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02/26/2013
By: arianne.d.thompson
Pioneer Comprehensive Medical
I like this place. I can't say I love it, but there are things I really like. For one thing, the office philosophy is more holistic. They are trained in classic medicine, but they also incorporate nutrition, chiropractic, physical therapy, and other things for a more well-rounded approach. I like that--not just being handed a script for pills. I also liked LeeAnn, who I met with. She is approachable and caring. A bit chatty, which some people might like compared to an all-business type of doctor, but you need to be prepared for that if you're used to a more sterile approach from doctors.I also like that they try not to overbook, and they make appointments for 20 minutes, not the usual 5 at most doctors' offices. They expect to take their time with you, get to know you, and do a very comprehensive approach, not just whisk you in and out. I felt very listened to and not rushed at all during my appointment.The cons of this office are that 1) it smells awful! I don't know if they have had water damage recently, but the whole place smelled musty. If it weren't for the great service I might not have come back just for that reason. It seems a titch on the shabby side for a doctor's office. 2) I didnt' think the reception staff overly friendly or polite, but I didn't have any problems with them. LeeAnn, on the other hand, was very friendly.So overall, I'd say my impression of the office and my visit were good. I think a few things coule be improved, but at least it wasn't the usaul sterile, rushed experience. They do a good job and making their patients feel heard and valued.
07/12/2014
By: Woody K.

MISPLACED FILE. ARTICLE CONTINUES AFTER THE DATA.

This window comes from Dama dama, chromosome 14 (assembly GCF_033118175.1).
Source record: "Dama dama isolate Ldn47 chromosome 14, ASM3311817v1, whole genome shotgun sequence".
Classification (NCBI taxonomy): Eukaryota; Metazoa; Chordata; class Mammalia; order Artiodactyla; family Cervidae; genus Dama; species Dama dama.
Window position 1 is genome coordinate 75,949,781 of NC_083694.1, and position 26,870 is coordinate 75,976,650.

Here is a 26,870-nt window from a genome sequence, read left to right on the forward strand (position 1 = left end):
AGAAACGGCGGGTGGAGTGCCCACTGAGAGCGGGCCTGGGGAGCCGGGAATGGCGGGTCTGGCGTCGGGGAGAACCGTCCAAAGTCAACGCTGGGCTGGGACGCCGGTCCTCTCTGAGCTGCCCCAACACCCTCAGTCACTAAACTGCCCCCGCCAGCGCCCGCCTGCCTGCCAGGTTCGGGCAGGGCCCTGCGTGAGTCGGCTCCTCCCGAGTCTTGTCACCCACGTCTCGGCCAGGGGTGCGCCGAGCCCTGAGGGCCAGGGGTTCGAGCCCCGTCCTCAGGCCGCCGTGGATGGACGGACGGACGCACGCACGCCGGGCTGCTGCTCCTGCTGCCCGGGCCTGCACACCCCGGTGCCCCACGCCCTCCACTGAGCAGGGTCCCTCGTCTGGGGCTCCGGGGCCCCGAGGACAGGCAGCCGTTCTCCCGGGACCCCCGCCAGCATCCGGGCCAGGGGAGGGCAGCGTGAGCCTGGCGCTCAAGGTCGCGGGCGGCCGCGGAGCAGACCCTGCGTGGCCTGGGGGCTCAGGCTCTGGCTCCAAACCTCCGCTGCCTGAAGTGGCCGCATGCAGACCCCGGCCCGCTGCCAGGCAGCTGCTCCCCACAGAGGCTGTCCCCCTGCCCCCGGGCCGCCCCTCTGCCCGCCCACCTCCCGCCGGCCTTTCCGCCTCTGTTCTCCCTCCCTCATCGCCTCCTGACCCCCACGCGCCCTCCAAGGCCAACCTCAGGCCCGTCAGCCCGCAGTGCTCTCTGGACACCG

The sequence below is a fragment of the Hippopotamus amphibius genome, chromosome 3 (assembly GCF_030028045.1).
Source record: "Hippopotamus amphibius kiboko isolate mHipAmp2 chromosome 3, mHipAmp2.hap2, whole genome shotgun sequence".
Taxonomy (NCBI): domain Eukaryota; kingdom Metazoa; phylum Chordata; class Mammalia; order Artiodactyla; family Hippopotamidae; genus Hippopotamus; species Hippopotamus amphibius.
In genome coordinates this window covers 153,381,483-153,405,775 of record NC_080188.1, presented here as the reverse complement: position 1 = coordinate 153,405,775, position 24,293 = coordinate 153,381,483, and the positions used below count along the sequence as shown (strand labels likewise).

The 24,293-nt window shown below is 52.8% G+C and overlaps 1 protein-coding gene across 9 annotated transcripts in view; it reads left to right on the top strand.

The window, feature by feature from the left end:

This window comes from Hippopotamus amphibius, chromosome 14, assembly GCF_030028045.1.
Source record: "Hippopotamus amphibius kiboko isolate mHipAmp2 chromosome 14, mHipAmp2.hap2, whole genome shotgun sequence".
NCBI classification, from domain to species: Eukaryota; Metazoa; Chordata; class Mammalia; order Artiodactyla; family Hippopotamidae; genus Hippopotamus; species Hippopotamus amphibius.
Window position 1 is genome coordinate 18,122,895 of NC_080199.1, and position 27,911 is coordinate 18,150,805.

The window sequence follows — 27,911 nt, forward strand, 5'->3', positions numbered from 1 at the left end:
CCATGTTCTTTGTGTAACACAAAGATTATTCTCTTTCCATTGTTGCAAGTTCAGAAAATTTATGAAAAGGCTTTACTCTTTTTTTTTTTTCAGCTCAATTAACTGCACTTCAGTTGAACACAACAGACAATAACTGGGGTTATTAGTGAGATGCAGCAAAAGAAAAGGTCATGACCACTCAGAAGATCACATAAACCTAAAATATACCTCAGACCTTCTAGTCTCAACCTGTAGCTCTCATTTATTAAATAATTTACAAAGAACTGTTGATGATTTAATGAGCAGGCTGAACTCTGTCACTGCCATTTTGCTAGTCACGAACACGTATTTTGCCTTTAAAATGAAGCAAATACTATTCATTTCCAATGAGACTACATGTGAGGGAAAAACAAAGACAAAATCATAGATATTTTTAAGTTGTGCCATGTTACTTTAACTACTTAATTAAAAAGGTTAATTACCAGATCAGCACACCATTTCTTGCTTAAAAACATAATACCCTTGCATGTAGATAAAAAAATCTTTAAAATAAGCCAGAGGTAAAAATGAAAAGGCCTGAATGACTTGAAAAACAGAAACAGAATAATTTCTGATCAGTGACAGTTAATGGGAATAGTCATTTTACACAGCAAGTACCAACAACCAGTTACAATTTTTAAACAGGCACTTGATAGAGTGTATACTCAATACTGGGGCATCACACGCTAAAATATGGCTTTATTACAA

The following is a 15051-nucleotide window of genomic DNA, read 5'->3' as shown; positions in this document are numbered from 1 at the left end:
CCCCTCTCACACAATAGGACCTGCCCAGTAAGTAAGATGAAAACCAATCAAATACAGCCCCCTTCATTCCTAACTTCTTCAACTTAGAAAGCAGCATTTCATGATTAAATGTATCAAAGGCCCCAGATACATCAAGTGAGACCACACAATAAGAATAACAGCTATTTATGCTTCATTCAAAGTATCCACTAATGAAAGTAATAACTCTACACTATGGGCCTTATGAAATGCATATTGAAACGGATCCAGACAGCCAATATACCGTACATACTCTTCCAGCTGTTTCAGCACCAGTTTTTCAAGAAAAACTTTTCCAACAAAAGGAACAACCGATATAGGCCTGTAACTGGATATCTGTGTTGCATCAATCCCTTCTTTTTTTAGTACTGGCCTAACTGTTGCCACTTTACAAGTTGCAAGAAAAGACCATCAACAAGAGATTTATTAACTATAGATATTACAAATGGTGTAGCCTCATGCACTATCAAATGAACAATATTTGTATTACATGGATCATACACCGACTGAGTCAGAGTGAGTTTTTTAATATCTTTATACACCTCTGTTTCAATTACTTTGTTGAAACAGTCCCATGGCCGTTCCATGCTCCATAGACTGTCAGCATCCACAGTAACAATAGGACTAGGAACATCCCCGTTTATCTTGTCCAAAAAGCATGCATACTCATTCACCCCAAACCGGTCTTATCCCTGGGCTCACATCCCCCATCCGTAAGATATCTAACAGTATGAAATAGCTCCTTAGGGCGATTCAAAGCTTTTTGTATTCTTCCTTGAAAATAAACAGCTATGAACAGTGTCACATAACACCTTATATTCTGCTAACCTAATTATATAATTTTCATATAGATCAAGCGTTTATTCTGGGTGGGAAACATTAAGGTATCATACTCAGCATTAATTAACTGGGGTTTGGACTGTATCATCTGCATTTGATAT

Pioneer Comprehensive Medical
I have gone here for years, They have always been helpful and to the point. Getting me in and out. LeeAnn, has helped me through many things. I would almost call her a motherly figure.
Tips & Advices
This depends on the facility. Patients should call to find out if they'll need a referral from their physician prior to making an appointment.
Aside from hyperbaric oxygen treatment, most wound care centers offer:
  • Debridement: The removal of dead skin and tissue surrounding the wound. This can be done surgically, using a whirlpool bath, syringes, enzymes that dissolve the tissue, or wet dressings that dry on the wound and absorb the dead tissue.
  • Dressing: Wrapping the wound in a protective film, gauze, gel, or foam.
  • Compression stockings: Tight-fitted fabric sheaths that encourage blood flow.
  • Artificial skin: A covering that is applied to the wound for several days as it heals.
  • Ultrasound: The use of sound waves to promote healing.
  • Growth factor therapy: The use of materials naturally produced by the body to encourage quick cell growth.
  • Negative pressure therapy: Creating a vacuum around a wound to encourage faster blood flow to the area.
Depending on where the treatment is administered, hyperbaric oxygen treatment  can cost $100- $1,000. After insurance is applied, patients may have a copay of $10 -$50 or a coinsurance fee of 10 percent to 50 percent.
Most wounds should heal within two to six weeks. An individual should seek chronic wound treatment if a wound has not begun to heal after two weeks or is not completely healed after six.
Most health insurance plans cover wound care. Patients should check with the clinic and their health insurance provider before seeking treatment to be sure.

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